Friday, October 14, 2005

Putting 'true' back in true crime

With a few notable exceptions, true-crime literature has lately resembled what you get when you send a cub reporter to a lurid freak show.

It goes like this: A detached and usually mercenary author parachutes into the scene of the crime – often after an uncomfortably long interval – and pieces together the story from court transcripts, interviews (a bigger advance for an "exclusive" with the killer!) and a few grisly photos.

And the result – again, with notable exceptions – has generally been fodder for a mass market whose book-shopping starts with a surreptitious glance at the grisly photos printed in the middle of the paperback.

But then there are those exceptions. Truman Capote’s "In Cold Blood" was the seminal, postmodern true-crime tale. Vincent Bugliosi’s "Helter Skelter" was the first great true crime-insider blockbuster. Joe McGinniss’ "Fatal Vision" and Joseph Wambaugh’s "The Onion Field" made relatively common crimes intensely personal. Each shares one thing: A "true" ending that isn’t any ending at all, but a gateway to unanswered questions about humanity we might never answer satisfactorily.

Comes now Robert Rivard’s "Trail of Feathers." Aptly labeled a "true crime/memoir," it’s not just one story of crime and punishment, but also an exploration of deeply hidden personal secrets, bonds between men, the nature of contemporary journalism, cultural differences, the nature of justice and, ultimately, what one editor believed he owed a friend and reporter.

In December 1998, San-Antonio (Texas) Express-News reporter Philip True, 50, disappeared on a solitary hike into a dangerous Mexican wilderness. It was to be the Mexico City correspondent’s last great adventure before the birth of his first child, but he also hoped it would provide material for a story he desperately wanted to write about Mexico’s isolated Huichol Indians:

"True described a world unknown to his editors or readers. He seemed gripped by the possibility of walking out of the late twentieth-century commotion of Mexico City and, all alone, entering a place lost in time. The proposed trek combined two of the three great passions in his life: testing himself in the wilderness and unearthing great newspaper stories."
Author Rivard – then and now editor of the Express-News – joins a small search party that plunges deep into the alien region. Miraculously, he follows a trail of downy feathers from True’s sleeping bag to a shallow grave where they find his decaying body. He’d been murdered.

Rivard’s search doesn’t stop in that rugged gorge, even as Mexican authorities arrest two Huichol Indian suspects in the killing, setting in motion a labyrinthine trial process. Delving deeply into True’s past, Rivard finds both unnerving secrets and peculiar similarities between himself and True to bind them even closer in this tale of unsettled lives and unexpected death.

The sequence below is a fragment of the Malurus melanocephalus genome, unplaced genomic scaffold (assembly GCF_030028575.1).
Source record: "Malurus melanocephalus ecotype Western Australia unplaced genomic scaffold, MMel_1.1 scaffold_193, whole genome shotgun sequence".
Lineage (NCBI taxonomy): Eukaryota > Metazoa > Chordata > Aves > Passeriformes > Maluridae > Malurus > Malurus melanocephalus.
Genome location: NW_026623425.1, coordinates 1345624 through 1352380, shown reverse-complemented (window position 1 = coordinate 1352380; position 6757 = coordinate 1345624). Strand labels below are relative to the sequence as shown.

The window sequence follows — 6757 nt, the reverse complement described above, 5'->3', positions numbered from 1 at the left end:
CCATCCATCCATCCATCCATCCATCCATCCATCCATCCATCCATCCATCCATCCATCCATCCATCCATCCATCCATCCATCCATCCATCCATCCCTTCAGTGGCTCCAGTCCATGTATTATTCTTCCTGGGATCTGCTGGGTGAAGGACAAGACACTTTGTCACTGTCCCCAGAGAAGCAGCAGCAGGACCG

The perverse rhythms of Mexican justice add a final, disturbing twist to Rivard’s story. Even now, almost seven years later, True’s confessed killers remain free, safe within the invisible walls that surround the Sierra Madre Occidental and their reclusive culture.

Rivard, a former foreign correspondent himself, writes with clarity and sensitivity. His research is impeccable and voluminous, yet his storytelling isn’t larded with footnotes and cumbersome arcana. He imbues common stories of human frailty and triumph with an engaging universality, and he brings often unfathomable issues of international relations and cultures in conflict to the human level.

But more importantly, he has submitted a far more intimate true-crime book than the market has seen in many years. He understood he was a part of this story and he accompanies the reader every step of the way, holding a hand when necessary.

Another failing of contemporary true-crime writing has been its tabloid-y texture, valuing blood splatters over social studies. "Trail of Feathers" deftly explores the effects of a single choice as they ripple outward. Philip True’s ill-fated journey set in motion several other journeys, some of which have not yet ended.

That might be an uncomfortable conclusion for mass-market true-crime fans, but it’s real. It’s true.

4 comments:

Banjo Jones said...

That's a great book review. Rivard's a heckuva writer.

Anonymous said...

Thanks for the review, I just picked up my copy tonight and look forward to reading it.

Anonymous said...

Excellent insights into Rivard's book and the current state of true-crime writing. I would add that we haven't seen truly moving true-crime literature in 20 years, so maybe "Trail of Feathers" will end the cycle. I plan to buy it, based on this review.
Geoff B, Laredo

Shane T said...

Saw the link at CLEWS. Excellent review. I'm always looking for good non-fiction crime stuff to read and this sounds like a good bet but I also have to admit that I like crime books with pictures!Thank you!